The duty to warn
The intrepid pro-life activist, Mary Wagner, has been in and out of jail for more than a decade. Not content to witness from a distance, Wagner often enters the facilities where abortions are committed in the hopes of warning pregnant women about the reality of abortion and the dangers it poses for them and, of course, their unborn children. At Wanger’s trial in Toronto, Dr. Phillip Ney, who flew in from British Columbia, was not permitted to present evidence that we all have a legal and moral duty to warn people of danger which is precisely what Wagner does when she approaches abortion-minded women.
Wagner’s example prompts us to ask ourselves: how should we fulfill our duty to warn others about abortion in our own lives? Perhaps we cannot picket an abortion mill or counsel women en route to their grim appointments. But, in the social spheres that we all inhabit, perhaps we can do more. The awkward silence or outright hostility that we might meet when the topic is broached is not pleasant. But, of course, prenatal infanticide is not a pleasant subject, and such reactions are regrettable but understandable.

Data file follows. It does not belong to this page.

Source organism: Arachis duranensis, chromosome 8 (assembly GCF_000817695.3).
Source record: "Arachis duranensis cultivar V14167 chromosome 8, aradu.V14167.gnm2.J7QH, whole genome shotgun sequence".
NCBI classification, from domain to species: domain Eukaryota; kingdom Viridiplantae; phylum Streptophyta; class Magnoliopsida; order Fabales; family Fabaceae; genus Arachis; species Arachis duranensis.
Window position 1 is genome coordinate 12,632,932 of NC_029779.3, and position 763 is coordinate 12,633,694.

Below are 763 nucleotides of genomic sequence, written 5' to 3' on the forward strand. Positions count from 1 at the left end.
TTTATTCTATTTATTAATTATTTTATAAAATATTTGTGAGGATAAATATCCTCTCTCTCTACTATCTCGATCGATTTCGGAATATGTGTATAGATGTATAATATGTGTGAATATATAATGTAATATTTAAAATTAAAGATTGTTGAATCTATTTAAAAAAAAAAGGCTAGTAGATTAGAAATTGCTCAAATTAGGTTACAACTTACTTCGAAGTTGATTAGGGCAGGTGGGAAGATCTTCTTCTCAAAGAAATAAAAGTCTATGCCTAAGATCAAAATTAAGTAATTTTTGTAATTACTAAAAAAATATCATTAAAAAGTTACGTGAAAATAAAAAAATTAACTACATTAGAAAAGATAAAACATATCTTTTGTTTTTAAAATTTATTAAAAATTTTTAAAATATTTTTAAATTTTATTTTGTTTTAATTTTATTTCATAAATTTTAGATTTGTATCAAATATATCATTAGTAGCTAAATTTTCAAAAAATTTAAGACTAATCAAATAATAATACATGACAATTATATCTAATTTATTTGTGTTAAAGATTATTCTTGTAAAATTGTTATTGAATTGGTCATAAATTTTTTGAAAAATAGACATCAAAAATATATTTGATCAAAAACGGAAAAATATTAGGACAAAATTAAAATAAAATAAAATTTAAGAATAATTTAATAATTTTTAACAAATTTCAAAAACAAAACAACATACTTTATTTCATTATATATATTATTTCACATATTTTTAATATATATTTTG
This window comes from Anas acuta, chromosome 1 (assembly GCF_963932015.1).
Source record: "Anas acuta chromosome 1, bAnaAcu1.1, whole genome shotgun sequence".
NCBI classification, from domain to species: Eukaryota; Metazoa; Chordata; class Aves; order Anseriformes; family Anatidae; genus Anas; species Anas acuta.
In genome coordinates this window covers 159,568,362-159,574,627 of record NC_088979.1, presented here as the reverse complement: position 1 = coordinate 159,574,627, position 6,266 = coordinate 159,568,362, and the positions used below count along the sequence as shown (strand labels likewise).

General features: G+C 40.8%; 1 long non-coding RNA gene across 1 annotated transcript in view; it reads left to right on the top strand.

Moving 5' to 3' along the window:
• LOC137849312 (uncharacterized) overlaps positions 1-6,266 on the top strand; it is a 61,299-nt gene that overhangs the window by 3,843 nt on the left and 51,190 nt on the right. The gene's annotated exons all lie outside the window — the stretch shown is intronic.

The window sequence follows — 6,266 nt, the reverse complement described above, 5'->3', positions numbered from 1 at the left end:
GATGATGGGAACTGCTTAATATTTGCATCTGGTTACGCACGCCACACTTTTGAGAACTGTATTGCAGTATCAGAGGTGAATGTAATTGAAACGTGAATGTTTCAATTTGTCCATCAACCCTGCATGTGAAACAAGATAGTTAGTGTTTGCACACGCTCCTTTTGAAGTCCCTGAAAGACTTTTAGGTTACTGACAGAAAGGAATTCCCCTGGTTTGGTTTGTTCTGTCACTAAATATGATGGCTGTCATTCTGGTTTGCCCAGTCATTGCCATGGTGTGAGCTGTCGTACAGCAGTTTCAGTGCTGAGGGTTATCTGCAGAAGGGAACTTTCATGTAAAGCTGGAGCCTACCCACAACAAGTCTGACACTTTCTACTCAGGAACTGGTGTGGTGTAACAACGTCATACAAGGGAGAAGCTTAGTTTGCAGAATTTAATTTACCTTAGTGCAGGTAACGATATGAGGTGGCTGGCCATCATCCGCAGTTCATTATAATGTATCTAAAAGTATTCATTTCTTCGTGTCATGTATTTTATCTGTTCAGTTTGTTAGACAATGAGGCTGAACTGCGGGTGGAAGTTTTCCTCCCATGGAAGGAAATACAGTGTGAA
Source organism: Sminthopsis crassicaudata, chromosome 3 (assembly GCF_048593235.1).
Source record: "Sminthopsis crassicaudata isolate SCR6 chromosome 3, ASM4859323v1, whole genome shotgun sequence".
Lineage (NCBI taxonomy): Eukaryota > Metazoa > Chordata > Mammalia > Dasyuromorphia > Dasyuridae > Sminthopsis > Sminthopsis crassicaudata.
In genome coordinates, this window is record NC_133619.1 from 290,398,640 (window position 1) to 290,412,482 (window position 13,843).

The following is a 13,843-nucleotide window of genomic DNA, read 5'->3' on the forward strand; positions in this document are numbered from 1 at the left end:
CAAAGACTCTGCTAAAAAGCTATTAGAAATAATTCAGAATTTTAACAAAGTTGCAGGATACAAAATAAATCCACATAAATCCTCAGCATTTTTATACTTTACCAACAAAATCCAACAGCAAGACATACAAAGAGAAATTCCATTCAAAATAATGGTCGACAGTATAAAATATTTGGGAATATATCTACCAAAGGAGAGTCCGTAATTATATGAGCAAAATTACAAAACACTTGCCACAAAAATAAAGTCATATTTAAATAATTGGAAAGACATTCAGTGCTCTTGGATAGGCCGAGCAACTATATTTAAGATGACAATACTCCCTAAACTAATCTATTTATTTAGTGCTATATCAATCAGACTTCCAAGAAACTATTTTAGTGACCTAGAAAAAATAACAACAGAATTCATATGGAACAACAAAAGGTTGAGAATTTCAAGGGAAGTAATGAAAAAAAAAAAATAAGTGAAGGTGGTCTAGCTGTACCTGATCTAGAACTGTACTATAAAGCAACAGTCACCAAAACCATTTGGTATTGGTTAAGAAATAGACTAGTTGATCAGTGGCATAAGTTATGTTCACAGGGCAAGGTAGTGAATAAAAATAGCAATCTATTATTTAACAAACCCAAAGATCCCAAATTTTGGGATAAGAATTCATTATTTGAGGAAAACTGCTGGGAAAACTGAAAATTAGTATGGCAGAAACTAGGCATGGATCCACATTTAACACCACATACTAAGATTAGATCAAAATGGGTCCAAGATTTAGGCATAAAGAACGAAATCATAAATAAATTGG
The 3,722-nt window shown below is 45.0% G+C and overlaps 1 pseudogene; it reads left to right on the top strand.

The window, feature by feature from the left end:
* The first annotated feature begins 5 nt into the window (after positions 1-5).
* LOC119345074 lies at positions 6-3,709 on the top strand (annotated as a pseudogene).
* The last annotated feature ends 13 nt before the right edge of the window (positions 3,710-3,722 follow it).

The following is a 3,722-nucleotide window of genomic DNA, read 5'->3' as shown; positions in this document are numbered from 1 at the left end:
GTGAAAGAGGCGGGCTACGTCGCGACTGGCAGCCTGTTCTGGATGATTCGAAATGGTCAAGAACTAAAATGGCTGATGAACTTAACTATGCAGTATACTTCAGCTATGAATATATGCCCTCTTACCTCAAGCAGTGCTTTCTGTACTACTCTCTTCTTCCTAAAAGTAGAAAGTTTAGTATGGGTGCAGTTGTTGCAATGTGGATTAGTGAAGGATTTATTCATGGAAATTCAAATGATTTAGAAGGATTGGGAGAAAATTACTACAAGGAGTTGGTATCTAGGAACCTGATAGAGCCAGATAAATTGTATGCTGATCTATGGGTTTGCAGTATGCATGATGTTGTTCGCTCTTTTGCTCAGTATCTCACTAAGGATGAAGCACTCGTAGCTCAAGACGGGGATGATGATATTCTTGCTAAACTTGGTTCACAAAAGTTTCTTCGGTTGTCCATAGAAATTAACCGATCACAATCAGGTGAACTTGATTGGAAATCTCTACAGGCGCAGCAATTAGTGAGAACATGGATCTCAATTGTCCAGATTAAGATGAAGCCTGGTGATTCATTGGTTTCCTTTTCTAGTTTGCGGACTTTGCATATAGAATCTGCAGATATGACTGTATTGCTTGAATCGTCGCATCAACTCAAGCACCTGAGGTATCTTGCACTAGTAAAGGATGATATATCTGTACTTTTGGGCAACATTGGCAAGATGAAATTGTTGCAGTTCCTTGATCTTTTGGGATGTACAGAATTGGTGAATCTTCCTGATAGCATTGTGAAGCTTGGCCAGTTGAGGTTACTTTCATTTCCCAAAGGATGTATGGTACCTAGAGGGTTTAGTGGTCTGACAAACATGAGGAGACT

Regardless of the verdict against Wagner – she is due in court the day we went to press – she will no doubt continue her ministry to women and her advocacy on behalf of the unborn, in or out of jail. In our own small ways, we should do likewise, whether in the various public witnesses such as the March for Life, LifeChain, Show the Truth, GAP, and 40 Days for Life, or in conversations with friends and family. We all have a duty to warn about the dangers of abortion.